In facilitating the Jewish settlement, the system used to plan operates vigorously and dwarfs the development of the Palestinian organizations (Jamal, P 25).This was done by rejecting the requests by the Palestinians to give them building permits. The requests are rejected in the name of the state does not allow construction in the area of the land that is relevant. The plan did not represent the needs of the Palestinians in the development of their populations. The system used in planning restricted them in preparing other plans. The planning system ordered for elimination of the West Bank as an area that is separate. In the same planning system, civil administration for the territories that had been occupied was establishment (Jamal, P 25).
The West Bank settlements were proposed to be frozen and those at Rafiah be retained as an agreement between Egypt and Israel (Bar-Siman-Tov, P120). The Israel prime minister recommended that he would never allow the settlements at Sinai to be dismantled. This was happened in the process of finding peace and legitimacy. The government claimed ownership of the entire land of Israel and declared that they could not allow any dismantling of the settlements in the Judea and Samaria. The government decided that they could not allow the Sinai settlements be touched in the pursuit of peace. It was put clear that there would be no peace talks with Egypt that would involve the Sinai settlements (Bar-Siman-Tov, P120).The prime minister stood by his position and claimed that the people of Israel opposed the dismantling of the Sinai settlements, and the freezing of Judea and Samaria settlements. He said that the settlements gave him the power to bargain in the negotiations.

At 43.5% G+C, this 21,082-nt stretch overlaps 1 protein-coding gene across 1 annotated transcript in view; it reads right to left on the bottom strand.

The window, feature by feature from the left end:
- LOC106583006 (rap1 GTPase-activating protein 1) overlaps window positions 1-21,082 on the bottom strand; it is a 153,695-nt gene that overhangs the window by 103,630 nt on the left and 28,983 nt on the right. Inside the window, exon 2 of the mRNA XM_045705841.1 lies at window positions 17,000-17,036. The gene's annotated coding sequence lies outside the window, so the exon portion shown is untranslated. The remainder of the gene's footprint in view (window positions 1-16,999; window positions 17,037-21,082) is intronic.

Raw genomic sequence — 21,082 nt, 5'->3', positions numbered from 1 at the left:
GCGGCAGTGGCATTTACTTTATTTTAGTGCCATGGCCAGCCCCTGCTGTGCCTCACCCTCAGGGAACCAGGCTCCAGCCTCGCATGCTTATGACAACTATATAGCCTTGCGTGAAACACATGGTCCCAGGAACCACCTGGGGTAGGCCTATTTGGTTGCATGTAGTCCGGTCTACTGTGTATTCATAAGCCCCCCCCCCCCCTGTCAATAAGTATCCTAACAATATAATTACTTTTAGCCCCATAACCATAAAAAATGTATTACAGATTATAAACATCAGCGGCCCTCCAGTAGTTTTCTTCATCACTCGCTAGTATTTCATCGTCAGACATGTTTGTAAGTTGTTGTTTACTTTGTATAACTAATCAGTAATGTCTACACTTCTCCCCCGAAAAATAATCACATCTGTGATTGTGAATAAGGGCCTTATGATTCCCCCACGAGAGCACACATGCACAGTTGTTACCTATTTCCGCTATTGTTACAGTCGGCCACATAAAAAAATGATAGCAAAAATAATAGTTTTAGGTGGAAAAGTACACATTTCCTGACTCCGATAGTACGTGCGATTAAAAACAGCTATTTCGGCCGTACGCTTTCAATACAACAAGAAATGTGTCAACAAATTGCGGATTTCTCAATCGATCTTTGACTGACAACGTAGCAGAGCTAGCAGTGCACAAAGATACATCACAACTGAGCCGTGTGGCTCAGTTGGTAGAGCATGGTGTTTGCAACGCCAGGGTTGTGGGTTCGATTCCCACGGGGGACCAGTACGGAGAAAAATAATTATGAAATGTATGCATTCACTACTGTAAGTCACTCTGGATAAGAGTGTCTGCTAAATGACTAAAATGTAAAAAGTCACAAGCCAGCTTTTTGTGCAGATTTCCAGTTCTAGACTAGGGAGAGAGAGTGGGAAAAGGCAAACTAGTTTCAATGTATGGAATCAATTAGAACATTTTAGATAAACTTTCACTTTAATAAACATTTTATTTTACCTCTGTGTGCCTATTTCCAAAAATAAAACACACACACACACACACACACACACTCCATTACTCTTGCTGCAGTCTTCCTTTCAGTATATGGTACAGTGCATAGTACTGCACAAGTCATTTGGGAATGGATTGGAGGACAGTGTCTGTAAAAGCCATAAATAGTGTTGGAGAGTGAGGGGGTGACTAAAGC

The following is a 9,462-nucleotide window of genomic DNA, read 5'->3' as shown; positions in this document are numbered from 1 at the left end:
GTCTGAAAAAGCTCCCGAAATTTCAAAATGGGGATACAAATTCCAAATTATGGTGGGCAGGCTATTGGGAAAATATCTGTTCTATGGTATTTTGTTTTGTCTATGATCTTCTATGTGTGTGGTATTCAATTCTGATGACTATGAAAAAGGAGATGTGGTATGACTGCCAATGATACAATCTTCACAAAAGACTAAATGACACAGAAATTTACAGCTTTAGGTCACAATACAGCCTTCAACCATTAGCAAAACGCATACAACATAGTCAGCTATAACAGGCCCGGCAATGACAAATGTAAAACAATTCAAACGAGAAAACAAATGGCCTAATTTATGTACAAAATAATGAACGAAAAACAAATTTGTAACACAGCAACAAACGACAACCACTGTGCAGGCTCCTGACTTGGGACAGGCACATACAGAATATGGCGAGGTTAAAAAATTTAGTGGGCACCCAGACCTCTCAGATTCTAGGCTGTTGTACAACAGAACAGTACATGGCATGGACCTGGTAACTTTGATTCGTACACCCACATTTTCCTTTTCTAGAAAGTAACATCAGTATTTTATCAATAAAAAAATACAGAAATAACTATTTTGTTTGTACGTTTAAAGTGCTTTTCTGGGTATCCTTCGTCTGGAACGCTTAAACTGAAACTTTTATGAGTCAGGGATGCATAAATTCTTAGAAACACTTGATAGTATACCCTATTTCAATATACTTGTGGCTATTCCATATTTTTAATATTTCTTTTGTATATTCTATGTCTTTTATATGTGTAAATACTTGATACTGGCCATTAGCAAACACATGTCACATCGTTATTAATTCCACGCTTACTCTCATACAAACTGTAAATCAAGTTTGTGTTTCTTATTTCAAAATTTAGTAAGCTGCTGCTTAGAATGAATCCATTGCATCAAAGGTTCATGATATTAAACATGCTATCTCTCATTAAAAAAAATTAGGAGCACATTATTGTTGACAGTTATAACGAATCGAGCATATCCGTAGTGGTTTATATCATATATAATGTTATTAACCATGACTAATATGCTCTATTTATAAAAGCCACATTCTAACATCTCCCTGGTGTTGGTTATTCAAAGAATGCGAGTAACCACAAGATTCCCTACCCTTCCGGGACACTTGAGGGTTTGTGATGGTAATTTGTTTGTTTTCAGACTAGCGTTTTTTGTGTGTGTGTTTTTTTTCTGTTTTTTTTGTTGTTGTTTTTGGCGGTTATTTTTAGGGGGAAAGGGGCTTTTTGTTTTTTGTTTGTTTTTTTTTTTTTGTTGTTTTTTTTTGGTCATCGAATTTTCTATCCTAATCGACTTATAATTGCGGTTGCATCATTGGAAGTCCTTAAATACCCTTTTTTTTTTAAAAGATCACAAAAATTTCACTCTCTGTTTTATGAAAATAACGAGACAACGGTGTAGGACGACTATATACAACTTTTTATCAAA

The prime minister also rejected any attempt to freeze the West Bank settlements and any dismantling of the Sinai settlements. It had been suggested that residents be evacuated from the settlements as part of the peace initiative. Later the Israel government rejected the proposal in its response. There was to be no withdrawal from the West Bank settlements and nobody was to be evacuated from neither the Sinai settlements nor the airfields (Bar-Siman-Tov, P 122).They rejected any formula that could lead to the Palestinians proposal of determining their rights and running their state.